Leadership and management of international partnerships
31 March 2011, by Prof Robin Middlehurst
Author: Prof Robin Middlehurst is Professor of Higher Education, Kingston University & Director, Strategy, Research and International at the Leadership Foundation for Higher Education, UK.
The nature and number of ‘international partnerships’ has become a matter of strategic concern to institutions as they seek to develop comprehensive internationalisation strategies or to follow a trajectory towards recognised ‘world-class’ status. The search for sound partners and sustainable forms of partnership are significant and difficult issues for institutional leaders, managers and governing boards, particularly in an international context which is increasingly complex and volatile.
In 2009, the Leadership Foundation in the UK and the LH Martin Institute jointly funded research to shed light on the leadership, management and governance capabilities and capacities needed to build and maintain successful international partnerships and collaborative ventures. The report, published in January 2011, is based on six case studies of international partnerships involving institution-to-institution collaborations and government-institution partnerships between the UK, Australia, Malaysia and China. The cases cover partnerships at different stages of development, including one study of disengagement.
The Australia-UK researchers identified five areas where institutional leaders needed to play a key role for partnerships to succeed: ensuring that the international partnership strategy was aligned with the broader institutional strategy; appointing able champions to develop and operate the partnership, ensuring that central pump-priming funds were available; gaining wide institutional support for the initiative through active communication and managing timely engagement with the governing body. Leadership skills and competencies associated with these activities included vision, consultation, selecting key staff, business capability and focus, cultural sensitivity and relationship-building. However, the balance and relative importance of these skills varies at different stages of partnership development.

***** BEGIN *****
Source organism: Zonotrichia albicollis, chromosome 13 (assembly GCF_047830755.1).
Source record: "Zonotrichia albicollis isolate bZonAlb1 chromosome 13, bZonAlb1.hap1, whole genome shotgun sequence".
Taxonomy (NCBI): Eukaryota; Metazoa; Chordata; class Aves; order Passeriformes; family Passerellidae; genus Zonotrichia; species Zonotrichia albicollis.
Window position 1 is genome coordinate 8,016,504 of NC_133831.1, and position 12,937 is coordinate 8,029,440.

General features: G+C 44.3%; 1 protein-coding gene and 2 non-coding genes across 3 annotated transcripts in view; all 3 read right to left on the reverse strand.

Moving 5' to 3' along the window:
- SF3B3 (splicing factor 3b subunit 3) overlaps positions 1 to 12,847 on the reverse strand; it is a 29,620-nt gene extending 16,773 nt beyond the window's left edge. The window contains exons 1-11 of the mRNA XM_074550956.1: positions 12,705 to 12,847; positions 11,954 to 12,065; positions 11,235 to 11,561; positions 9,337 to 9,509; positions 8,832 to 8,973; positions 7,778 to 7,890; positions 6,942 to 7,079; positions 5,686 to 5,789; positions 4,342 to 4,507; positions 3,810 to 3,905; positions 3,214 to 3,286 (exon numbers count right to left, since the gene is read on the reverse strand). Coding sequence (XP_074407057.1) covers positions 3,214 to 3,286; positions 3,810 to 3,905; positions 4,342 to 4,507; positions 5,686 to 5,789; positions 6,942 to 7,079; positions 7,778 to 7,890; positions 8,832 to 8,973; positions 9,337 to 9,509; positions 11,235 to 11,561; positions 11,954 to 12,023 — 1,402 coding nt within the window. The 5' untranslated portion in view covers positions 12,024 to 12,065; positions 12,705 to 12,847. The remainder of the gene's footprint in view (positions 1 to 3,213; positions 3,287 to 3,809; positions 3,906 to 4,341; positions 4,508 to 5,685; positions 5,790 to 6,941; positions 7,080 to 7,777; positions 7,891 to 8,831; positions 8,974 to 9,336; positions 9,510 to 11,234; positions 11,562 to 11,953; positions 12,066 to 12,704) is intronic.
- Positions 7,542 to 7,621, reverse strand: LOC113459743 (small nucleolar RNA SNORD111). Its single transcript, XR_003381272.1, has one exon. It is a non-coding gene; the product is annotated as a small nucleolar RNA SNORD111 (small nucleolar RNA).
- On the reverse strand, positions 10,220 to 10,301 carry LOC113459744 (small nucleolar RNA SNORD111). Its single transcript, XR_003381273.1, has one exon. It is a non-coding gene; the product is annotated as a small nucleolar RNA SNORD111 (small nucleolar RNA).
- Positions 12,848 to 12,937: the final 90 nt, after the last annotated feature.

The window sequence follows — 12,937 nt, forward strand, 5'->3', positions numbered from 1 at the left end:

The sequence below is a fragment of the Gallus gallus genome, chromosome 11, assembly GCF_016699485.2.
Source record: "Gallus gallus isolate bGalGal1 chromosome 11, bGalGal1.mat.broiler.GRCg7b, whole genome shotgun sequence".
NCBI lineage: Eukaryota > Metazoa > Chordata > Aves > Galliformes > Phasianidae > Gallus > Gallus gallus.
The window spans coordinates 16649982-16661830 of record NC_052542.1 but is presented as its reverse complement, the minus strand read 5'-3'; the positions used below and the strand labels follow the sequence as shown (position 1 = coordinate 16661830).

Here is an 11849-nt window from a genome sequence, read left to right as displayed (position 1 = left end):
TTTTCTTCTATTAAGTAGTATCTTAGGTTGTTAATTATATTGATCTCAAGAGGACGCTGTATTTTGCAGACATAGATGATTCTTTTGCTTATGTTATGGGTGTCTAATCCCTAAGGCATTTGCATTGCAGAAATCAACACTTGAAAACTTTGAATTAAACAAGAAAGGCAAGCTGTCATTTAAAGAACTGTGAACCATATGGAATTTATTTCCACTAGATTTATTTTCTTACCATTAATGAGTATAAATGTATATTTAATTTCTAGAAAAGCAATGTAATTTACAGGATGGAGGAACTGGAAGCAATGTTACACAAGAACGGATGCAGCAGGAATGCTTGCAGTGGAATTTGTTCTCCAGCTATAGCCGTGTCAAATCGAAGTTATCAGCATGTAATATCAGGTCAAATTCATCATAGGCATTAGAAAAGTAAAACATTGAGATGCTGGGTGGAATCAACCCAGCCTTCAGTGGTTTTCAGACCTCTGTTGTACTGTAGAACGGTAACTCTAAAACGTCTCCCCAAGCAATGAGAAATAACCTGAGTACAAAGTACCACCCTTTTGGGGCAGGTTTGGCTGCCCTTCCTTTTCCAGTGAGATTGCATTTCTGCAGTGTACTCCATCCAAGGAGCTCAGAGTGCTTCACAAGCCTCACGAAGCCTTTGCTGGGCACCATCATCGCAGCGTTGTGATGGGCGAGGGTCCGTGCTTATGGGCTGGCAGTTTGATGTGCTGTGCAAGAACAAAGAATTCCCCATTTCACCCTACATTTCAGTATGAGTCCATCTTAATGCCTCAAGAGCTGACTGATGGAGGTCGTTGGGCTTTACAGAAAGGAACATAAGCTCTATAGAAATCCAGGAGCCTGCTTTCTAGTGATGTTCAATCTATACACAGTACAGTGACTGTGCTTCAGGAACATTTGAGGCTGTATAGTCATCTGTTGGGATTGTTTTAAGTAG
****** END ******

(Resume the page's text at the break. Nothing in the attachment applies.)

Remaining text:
From a governance perspective, there were at least three reasons for governors to be involved in discussing and approving international partnership development and monitoring sustainability: to address potential reputational risks at institutional or national levels arising from the link, to guard against financial losses and to consider the strategic fit of any new or extended partnerships with an agreed internationalisation strategy. In practice, however, the involvement of governors varied widely by institution. Management arrangements were equally varied, depending on the scale of the international operation, institutional cultures and structures and the type of partnership involved. Establishing an off-shore campus clearly requires a different management structure and scale of support than a series of inter-faculty links. Finally, under the heading of ‘effective management’, the report briefly addresses human resource management issues (1), research and information requirements and cross-cultural challenges that may need to be overcome.
The Australia-UK study complements the ‘good practice’ literature on international partnerships produced by the IEAA (2), the EAIE (3) and ACE (4) and institutional guidance published by quality assurance and international agencies such as OECD and UNESCO. Ideally, it should stimulate debate about different institutional strategies and promote wider professional development for ‘internationalisation’.
1. A new UK report from the International and Europe Unit and Leadership Foundation, Guide to offshore staffing strategies for UK universities, will be published in April 2011 and provides more detail on HRM issues.
2. International Education Association of Australia
3. European Association for International Education
4. American Council on Education
- Appeared in the LH Martin Institute March 2011 e-Newsletter
* Prof Middlehurst will be presenting seminars across Australia in May on The Rise of Private Tertiary Education Providers: Challenges and Opportunities.
* The Leadership and Management of International Partnerships report referred to in this article will be explored further at the Institute's Executive Leadership & Management in International Education program, commencing 9 May 2011 in Melbourne.